Because of its broad scope, Larson said nearly all project stakeholders can benefit from the fundamentals course. "We really need everyone from director down to team members [to take it.] They all need the class in a different way," she said.

Larson said the class has been well received by students, many of whom had misgivings about it at first. "They came into class feeling threatened," she said, adding that many feared the statewide methodology would ultimately mean more work on top of an already busy schedule. However, by the end of the course, most found the system to be a tool to increase efficiency and not an imposed bureaucracy, Larson said.

Rick Lorenzen, a system analyst unit supervisor with the Fisheries Division of the state Department of Natural Resources and a student of the fundamentals course, echoed these sentiments. The overview of project management was not new to him, Lorenzen said, but he was interested in learning what kinds of documentation the state wants and completing class exercises that allowed him to use knowledge gained in a realistic setting. As a project manager undertaking a large two- to five-year project, Lorenzen said, "I'm going to try to send all the people that work here [to the class]."

Lorenzen also expects the course to help him set priorities among projects. "I will be struggling with others creating large projects and dumping them on me," he said.

Money Matters

No matter what the value of a project, additional expenditure is difficult to justify at a time when state budgets are being trimmed. "Minnesota has some enlightened executives that know that everything is being run as a project," Andre said, adding the state has been willing to fund the Program Management Office and the academy.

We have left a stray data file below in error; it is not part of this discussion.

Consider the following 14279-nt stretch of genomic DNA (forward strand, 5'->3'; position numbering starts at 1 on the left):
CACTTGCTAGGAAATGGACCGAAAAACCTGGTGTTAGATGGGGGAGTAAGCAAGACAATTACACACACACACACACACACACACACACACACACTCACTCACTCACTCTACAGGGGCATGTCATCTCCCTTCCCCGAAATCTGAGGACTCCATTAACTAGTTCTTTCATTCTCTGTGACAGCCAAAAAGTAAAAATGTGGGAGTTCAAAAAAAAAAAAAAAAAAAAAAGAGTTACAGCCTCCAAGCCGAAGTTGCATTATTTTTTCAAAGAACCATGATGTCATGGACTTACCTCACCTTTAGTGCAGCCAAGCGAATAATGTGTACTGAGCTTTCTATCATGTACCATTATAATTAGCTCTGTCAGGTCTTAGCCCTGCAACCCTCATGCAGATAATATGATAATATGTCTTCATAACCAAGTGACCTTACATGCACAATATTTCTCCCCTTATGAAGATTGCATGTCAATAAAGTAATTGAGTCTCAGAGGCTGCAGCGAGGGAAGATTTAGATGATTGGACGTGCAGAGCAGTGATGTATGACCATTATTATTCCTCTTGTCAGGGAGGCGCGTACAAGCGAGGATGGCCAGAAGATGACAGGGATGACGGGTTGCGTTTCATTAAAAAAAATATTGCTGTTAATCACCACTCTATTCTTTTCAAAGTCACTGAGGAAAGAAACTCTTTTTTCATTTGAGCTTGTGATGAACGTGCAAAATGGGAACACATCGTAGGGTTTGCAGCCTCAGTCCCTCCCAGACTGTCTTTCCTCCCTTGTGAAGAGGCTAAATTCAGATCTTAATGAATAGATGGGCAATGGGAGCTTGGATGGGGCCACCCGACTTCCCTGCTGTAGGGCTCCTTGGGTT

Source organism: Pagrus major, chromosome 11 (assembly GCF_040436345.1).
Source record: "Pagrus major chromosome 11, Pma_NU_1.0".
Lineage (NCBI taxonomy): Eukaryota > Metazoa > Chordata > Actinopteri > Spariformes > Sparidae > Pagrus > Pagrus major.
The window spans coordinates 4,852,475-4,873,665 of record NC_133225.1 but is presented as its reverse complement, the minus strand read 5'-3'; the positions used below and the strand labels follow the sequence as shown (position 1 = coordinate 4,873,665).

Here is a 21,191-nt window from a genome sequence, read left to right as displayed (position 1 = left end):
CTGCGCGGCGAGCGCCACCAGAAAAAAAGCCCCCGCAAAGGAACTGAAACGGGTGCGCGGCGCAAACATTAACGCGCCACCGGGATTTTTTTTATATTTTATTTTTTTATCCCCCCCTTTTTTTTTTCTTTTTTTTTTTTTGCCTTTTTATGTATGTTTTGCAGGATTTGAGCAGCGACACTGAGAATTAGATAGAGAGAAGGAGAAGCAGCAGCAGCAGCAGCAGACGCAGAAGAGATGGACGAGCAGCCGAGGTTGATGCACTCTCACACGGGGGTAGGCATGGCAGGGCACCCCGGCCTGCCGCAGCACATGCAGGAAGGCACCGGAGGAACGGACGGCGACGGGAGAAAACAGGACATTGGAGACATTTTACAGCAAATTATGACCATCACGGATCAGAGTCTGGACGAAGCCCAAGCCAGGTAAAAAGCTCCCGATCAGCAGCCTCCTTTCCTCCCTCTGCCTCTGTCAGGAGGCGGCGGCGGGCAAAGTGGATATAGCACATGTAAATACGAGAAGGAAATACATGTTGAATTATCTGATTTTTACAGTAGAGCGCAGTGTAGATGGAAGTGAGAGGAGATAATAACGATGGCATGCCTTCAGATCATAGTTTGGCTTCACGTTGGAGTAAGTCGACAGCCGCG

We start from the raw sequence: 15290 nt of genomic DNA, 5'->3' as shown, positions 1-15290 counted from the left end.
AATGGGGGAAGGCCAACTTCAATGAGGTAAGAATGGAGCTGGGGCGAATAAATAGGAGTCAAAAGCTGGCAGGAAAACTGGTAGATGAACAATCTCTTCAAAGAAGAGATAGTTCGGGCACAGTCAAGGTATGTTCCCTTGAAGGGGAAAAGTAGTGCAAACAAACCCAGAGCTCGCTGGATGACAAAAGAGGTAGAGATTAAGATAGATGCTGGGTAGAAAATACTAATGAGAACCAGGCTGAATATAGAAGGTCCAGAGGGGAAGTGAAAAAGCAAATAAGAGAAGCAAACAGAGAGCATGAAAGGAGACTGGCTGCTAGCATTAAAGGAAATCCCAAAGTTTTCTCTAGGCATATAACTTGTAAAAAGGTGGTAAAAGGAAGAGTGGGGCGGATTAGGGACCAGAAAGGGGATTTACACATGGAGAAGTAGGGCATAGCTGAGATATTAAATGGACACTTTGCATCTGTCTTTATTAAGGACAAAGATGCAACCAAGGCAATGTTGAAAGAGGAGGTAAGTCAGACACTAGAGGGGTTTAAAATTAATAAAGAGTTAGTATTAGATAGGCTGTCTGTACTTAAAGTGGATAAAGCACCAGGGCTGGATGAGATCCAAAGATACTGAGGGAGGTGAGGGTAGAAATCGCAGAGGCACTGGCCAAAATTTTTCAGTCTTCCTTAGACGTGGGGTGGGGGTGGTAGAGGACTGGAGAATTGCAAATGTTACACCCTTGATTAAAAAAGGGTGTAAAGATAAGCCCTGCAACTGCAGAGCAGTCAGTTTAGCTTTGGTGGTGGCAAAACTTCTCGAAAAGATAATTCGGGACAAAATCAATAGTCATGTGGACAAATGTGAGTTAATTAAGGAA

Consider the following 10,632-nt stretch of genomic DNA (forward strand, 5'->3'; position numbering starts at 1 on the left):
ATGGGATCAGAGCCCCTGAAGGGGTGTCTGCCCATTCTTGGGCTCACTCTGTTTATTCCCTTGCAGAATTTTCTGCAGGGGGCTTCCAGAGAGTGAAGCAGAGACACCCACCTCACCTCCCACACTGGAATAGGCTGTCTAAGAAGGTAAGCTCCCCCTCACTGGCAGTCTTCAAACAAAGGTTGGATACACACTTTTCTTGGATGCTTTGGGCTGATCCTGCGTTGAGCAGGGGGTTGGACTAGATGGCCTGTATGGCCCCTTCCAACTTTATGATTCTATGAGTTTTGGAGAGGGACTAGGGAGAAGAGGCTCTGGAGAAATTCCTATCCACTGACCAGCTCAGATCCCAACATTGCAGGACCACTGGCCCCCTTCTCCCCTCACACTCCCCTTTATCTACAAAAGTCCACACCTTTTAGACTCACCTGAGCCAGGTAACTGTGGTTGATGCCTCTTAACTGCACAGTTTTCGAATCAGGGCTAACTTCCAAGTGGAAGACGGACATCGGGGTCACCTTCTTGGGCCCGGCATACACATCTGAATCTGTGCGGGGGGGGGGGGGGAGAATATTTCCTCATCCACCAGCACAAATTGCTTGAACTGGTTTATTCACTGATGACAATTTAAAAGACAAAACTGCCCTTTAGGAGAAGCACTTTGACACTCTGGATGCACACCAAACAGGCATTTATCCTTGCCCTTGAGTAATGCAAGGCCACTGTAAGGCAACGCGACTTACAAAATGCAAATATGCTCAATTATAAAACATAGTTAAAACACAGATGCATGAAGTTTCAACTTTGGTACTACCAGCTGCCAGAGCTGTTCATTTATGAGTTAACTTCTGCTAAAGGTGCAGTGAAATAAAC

A portion of the state funds appropriated to the Office of Technology is earmarked for the Program Management Office's operating costs. Additionally, part of the state's Technology Enterprise Fund helps defray salary and related costs at the PMO. Finally, training costs for the academy are subsidized in part by the Office of Technology, with the remainder paid by the participating agency.

Andre credits the state's willingness to provide funding for the academy's success. "PMOs fail because they have to be self-sustaining," he said.

With money coming directly from state line items, the academy can focus on training rather than funding. However, tracing cost savings after academy participation is more difficult. "It's difficult for PMOs to provide ROI [data]," Andre said.

Return is much more qualitative than quantitative, with improvement being measured by how efficiently a project is run, how accurately it can stay on schedule and whether a failing project is discontinued before undue investment in it is made.

"Legislatures are demanding more responsibility for how money is spent," said Larson, noting the academy helps participating agencies focus on managing projects better. Whether "better" translates into "more inexpensively" can only be determined when more students have participated in the academy and run projects using the state methodology.

The state plans to expand its academy offerings, adding half-day courses on elements of the project management methodology and executive seminars to help directors understand what to expect from their project managers. And the academy will continue to pursue a goal that Andre has identified: "Provide just the right kind of training for your target audience."